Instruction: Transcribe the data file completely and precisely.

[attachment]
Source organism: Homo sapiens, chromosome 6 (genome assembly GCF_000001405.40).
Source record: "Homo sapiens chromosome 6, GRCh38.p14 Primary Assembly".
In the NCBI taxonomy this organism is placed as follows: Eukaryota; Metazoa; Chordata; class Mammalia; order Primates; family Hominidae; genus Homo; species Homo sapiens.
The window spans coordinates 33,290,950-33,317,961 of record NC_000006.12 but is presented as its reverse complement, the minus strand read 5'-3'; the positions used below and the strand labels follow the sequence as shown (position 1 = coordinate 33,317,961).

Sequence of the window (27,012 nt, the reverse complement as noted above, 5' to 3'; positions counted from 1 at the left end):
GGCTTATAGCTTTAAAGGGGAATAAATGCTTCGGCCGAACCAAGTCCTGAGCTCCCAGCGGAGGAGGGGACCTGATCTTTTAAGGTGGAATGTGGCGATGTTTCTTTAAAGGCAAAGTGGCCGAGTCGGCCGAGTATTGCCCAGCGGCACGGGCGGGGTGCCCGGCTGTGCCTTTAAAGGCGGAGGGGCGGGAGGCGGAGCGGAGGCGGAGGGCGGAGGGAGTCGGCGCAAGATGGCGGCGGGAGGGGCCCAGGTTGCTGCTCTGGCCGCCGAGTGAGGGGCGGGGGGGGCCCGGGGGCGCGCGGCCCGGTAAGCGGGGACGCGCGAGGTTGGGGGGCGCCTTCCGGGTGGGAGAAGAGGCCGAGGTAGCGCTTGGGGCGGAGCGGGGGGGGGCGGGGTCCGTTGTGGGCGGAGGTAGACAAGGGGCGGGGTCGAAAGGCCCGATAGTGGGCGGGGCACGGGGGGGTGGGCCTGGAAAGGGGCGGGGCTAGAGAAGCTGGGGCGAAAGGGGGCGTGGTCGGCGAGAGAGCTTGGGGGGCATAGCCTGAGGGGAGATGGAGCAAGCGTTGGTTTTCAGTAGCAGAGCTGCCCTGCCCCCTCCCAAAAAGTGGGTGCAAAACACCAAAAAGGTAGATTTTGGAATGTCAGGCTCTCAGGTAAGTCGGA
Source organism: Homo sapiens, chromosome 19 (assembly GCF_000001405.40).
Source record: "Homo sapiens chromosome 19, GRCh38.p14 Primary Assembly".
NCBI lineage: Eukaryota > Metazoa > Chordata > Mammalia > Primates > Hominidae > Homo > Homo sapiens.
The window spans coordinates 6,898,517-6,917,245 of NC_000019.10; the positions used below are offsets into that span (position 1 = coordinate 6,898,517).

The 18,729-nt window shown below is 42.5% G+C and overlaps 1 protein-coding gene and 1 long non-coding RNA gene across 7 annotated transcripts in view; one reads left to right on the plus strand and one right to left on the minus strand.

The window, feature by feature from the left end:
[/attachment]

Source organism: Homo sapiens, chromosome 6 (genome assembly GCF_000001405.40).
Source record: "Homo sapiens chromosome 6, GRCh38.p14 Primary Assembly".
In the NCBI taxonomy this organism is placed as follows: Eukaryota; Metazoa; Chordata; class Mammalia; order Primates; family Hominidae; genus Homo; species Homo sapiens.
The window spans coordinates 33,290,950-33,317,961 of record NC_000006.12 but is presented as its reverse complement, the minus strand read 5'-3'; the positions used below and the strand labels follow the sequence as shown (position 1 = coordinate 33,317,961).

Sequence of the window (27,012 nt, the reverse complement as noted above, 5' to 3'; positions counted from 1 at the left end):
GGCTTATAGCTTTAAAGGGGAATAAATGCTTCGGCCGAACCAAGTCCTGAGCTCCCAGCGGAGGAGGGGACCTGATCTTTTAAGGTGGAATGTGGCGATGTTTCTTTAAAGGCAAAGTGGCCGAGTCGGCCGAGTATTGCCCAGCGGCACGGGCGGGGTGCCCGGCTGTGCCTTTAAAGGCGGAGGGGCGGGAGGCGGAGCGGAGGCGGAGGGCGGAGGGAGTCGGCGCAAGATGGCGGCGGGAGGGGCCCAGGTTGCTGCTCTGGCCGCCGAGTGAGGGGCGGGGGGGGCCCGGGGGCGCGCGGCCCGGTAAGCGGGGACGCGCGAGGTTGGGGGGCGCCTTCCGGGTGGGAGAAGAGGCCGAGGTAGCGCTTGGGGCGGAGCGGGGGGGGGCGGGGTCCGTTGTGGGCGGAGGTAGACAAGGGGCGGGGTCGAAAGGCCCGATAGTGGGCGGGGCACGGGGGGGTGGGCCTGGAAAGGGGCGGGGCTAGAGAAGCTGGGGCGAAAGGGGGCGTGGTCGGCGAGAGAGCTTGGGGGGCATAGCCTGAGGGGAGATGGAGCAAGCGTTGGTTTTCAGTAGCAGAGCTGCCCTGCCCCCTCCCAAAAAGTGGGTGCAAAACACCAAAAAGGTAGATTTTGGAATGTCAGGCTCTCAGGTAAGTCGGA
Source organism: Homo sapiens, chromosome 19 (assembly GCF_000001405.40).
Source record: "Homo sapiens chromosome 19, GRCh38.p14 Primary Assembly".
NCBI lineage: Eukaryota > Metazoa > Chordata > Mammalia > Primates > Hominidae > Homo > Homo sapiens.
The window spans coordinates 6,898,517-6,917,245 of NC_000019.10; the positions used below are offsets into that span (position 1 = coordinate 6,898,517).

The 18,729-nt window shown below is 42.5% G+C and overlaps 1 protein-coding gene and 1 long non-coding RNA gene across 7 annotated transcripts in view; one reads left to right on the plus strand and one right to left on the minus strand.

The window, feature by feature from the left end: